To keep your writing momentum going, the best tip I can give you—other than just showing up—is to eradicate your expectations about the quality of the first draft.


Because I have worked as a book editor for quite some time, I know that what I see before books go through a few rounds of professional editing. If I had my druthers, I would have most authors go through seven rounds of editing.


Most can’t afford that, and these days most publishing companies won’t offer that. Still, at least three edits are recommended. And, most authors will self-edit before they submit a manuscript to an editor or publisher.


I’ll give you another insight from my writing career to help you let go of editing. Before I started my own editorial company. I worked for the parent company of a major publisher, We had at least five people weighing in on a draft of a printed piece, and it was looked at no less than two times by each of those people (So that’s at least 10 rounds of editing!).


Only a handful of times in working with more than 150 writers during the last two decades have I gotten a piece of writing that didn’t need any editing. So, if you want to get words out, let your rough drafts be truly rough.


Don’t just take my advice though about how rough a rough draft is. Anne Lamott, well-known writer of Bird by Bird tells us that all first drafts are ****ty. I’ve also heard leaders in the field call the first draft their “vomit” draft…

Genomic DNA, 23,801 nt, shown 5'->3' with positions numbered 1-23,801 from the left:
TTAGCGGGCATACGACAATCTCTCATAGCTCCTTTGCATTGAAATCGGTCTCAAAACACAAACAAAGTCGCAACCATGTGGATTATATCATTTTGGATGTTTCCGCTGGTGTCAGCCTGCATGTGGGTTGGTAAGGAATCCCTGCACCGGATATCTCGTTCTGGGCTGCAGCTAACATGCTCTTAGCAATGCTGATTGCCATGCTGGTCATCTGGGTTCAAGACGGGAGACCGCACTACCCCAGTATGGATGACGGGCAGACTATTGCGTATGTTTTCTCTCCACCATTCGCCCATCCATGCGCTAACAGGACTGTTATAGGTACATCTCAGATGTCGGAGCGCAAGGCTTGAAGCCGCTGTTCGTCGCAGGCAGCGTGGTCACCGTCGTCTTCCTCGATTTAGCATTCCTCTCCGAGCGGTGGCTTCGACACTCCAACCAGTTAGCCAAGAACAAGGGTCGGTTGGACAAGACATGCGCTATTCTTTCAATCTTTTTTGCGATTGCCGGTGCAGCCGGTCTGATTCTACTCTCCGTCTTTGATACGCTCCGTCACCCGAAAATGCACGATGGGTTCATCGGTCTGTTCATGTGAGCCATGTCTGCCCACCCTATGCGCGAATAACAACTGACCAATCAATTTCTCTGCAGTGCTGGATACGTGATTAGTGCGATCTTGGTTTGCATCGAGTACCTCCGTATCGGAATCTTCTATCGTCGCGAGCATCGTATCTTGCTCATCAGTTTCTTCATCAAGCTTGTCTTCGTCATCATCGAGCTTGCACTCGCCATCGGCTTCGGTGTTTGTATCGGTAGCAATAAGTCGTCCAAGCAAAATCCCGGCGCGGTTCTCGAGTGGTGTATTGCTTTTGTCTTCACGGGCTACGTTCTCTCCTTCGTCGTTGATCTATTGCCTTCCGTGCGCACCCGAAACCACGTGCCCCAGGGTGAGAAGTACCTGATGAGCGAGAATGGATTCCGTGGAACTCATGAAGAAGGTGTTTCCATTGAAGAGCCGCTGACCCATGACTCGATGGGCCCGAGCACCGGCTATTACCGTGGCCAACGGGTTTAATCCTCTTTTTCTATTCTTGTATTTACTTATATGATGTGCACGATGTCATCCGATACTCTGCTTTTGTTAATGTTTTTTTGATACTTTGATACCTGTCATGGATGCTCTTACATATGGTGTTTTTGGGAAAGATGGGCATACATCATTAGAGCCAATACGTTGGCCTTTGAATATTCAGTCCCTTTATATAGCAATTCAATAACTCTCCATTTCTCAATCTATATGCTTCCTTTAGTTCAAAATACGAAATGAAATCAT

If people who are leading writers give this advice, it’s probably wise to follow their lead…and trust me, you will want to self-edit when it’s time to edit anyway…If you are serious about making your book or project excellent, you will want to hire an editor when it’s time.


Blessings to you in the writing process! I’m routing you on!


P.S. If you’d like someone to hold your hand and guide you step by step through the writing process, I’d like to invite you to one of my upcoming writing classes. Or, I’d be happy to work with you on an individual basis through writing coaching! Email me at if you are interested!

As mentioned in Our Story Magazine’s Spring Issue, pp. 121–124

If you are struggling to write under stress, you are
not alone!


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